Audley End has an incredibly rich history and it does look and feel fabulous. I was particularly interested in how this history resonates today.
The house today is only a third of the size of the decadent palace built in the early 17th century by the 1st Earl of Suffolk. In its day, it was the largest private residence in the country. All the front quadrant in the illustration below has now gone.
And the house today:
Talking to Augusta and Nicole as we explored the house was fascinating. What came out particularly was not just the history of the house, but how the lives that people lived here were so different to today.
I had no idea how hard the Audley team work to bring to life these different ways of living, over many different periods of history. This weekend they had two of their “Bringing Audley End to Life” days, with various Victorian delicacies being made in the kitchen.
They also use online media: the Audley End cook Mrs Crocombe is a YouTube sensation. Some American visitors ask to meet her when they come to Audley End.
The kitchens are supplied by Audley’s large organic kitchen garden, with surplus going to a local organic retailer. The gardens, as a whole, are fantastic. There is a well established training programme – in fact, Audley’s current Head Gardener started as a trainee here 10 years ago.
I could write about Audley End all day, but this update is already far too long. I suppose, in relation to the themes of 52 in Britain (i.e. finding hope and positivity across the country), what I took away from our chat was how well placed Audley End is to help us better understand different, simpler, ways of living in the past, and how these compare to now.
We certainly wouldn’t want to go back to a world of great gender inequality, with no health service, and limited educational opportunities for the masses. But some ideas from the past (locally sourced produce, a society based around local communities, and so on) are undoubtedly ones to which we’ll need to return if our future is to be sustainable.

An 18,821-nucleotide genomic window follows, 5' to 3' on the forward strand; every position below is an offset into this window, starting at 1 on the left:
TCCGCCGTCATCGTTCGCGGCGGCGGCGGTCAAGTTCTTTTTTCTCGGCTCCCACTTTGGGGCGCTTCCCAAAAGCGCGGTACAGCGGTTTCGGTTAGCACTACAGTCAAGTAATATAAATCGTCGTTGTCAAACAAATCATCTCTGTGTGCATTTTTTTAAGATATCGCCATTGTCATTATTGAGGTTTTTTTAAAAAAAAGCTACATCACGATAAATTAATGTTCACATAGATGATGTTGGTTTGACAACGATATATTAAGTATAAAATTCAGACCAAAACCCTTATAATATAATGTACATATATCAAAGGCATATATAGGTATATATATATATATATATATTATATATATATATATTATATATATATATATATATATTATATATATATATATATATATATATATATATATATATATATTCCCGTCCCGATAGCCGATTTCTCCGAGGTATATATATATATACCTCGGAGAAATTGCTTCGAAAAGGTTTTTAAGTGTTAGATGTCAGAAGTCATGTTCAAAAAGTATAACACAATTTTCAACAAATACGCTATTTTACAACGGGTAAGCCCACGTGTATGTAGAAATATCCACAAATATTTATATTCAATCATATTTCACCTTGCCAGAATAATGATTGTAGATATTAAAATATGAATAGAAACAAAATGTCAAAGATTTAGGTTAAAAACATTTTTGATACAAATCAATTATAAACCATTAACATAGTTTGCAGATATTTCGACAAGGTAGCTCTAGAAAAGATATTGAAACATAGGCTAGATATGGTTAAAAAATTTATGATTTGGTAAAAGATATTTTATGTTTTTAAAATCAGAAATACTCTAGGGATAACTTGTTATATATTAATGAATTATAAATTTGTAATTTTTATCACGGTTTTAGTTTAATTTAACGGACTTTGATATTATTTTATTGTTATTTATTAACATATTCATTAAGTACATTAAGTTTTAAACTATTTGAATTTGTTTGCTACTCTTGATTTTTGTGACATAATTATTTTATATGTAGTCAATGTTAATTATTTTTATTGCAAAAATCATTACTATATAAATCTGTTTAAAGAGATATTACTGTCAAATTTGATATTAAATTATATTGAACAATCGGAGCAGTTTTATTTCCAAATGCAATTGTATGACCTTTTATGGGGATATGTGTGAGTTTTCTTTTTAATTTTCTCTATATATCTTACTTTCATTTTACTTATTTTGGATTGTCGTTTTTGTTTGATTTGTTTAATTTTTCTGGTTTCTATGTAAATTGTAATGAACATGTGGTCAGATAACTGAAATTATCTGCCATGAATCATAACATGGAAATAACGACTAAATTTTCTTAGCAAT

The culmination of Week 1, and my second appointment at Audley End, was more personal.
You may have read that both my parents died last year. Mum was from Essex, and Dad’s parents were from Gloucestershire and South Wales – so, in a way, 52 connects our family heritage.
One lovely aspect is that Mum’s cousin Shirley, and Dad’s cousin David, both still living in their respective counties, are coming to meet me on 52. I’ll have dinner with David in Gloucestershire later in July, but today, it was lovely to have some Audley tea and cake with Shirley. Here she is with two good friends (and true Essex folk), Bridget and Richard.
Suffolk and Essex have treated me incredibly well this week and I hope I’ve reflected some of that positivity in these updates.
Thank you so much if you’ve made it this far. Your feedback means so much to me: please do keep messaging me – it’s a real motivator.
Monday is a day off walking, then on Tuesday I travel back to Essex (thanks again South Western Railway and Greater Anglia), ready to start Week 2 of the walk on Wednesday 3 July. Further updates in due course, as well as the Week 1 highlights video – fingers crossed!
Thanks once again. Bye for now x